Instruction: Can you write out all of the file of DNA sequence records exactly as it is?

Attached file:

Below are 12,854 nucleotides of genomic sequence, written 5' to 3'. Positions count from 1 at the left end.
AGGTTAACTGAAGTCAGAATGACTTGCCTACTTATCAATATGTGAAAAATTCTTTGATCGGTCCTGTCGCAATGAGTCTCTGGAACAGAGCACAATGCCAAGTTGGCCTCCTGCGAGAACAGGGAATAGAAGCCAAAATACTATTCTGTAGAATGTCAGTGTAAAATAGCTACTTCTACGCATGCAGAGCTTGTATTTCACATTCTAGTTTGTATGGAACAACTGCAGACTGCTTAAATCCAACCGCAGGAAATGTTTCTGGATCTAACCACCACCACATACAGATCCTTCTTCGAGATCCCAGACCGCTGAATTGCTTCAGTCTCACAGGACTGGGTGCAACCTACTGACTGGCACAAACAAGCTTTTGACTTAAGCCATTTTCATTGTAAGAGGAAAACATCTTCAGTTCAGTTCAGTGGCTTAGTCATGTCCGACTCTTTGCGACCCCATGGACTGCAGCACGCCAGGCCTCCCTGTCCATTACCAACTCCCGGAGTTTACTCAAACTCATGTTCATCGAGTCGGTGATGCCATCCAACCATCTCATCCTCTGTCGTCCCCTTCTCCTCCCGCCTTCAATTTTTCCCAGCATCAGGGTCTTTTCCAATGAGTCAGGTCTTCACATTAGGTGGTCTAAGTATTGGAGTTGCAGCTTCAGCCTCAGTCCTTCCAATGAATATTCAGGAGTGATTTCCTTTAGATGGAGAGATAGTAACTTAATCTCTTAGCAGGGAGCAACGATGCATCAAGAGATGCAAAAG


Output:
Below are 12,854 nucleotides of genomic sequence, written 5' to 3'. Positions count from 1 at the left end.
AGGTTAACTGAAGTCAGAATGACTTGCCTACTTATCAATATGTGAAAAATTCTTTGATCGGTCCTGTCGCAATGAGTCTCTGGAACAGAGCACAATGCCAAGTTGGCCTCCTGCGAGAACAGGGAATAGAAGCCAAAATACTATTCTGTAGAATGTCAGTGTAAAATAGCTACTTCTACGCATGCAGAGCTTGTATTTCACATTCTAGTTTGTATGGAACAACTGCAGACTGCTTAAATCCAACCGCAGGAAATGTTTCTGGATCTAACCACCACCACATACAGATCCTTCTTCGAGATCCCAGACCGCTGAATTGCTTCAGTCTCACAGGACTGGGTGCAACCTACTGACTGGCACAAACAAGCTTTTGACTTAAGCCATTTTCATTGTAAGAGGAAAACATCTTCAGTTCAGTTCAGTGGCTTAGTCATGTCCGACTCTTTGCGACCCCATGGACTGCAGCACGCCAGGCCTCCCTGTCCATTACCAACTCCCGGAGTTTACTCAAACTCATGTTCATCGAGTCGGTGATGCCATCCAACCATCTCATCCTCTGTCGTCCCCTTCTCCTCCCGCCTTCAATTTTTCCCAGCATCAGGGTCTTTTCCAATGAGTCAGGTCTTCACATTAGGTGGTCTAAGTATTGGAGTTGCAGCTTCAGCCTCAGTCCTTCCAATGAATATTCAGGAGTGATTTCCTTTAGATGGAGAGATAGTAACTTAATCTCTTAGCAGGGAGCAACGATGCATCAAGAGATGCAAAAG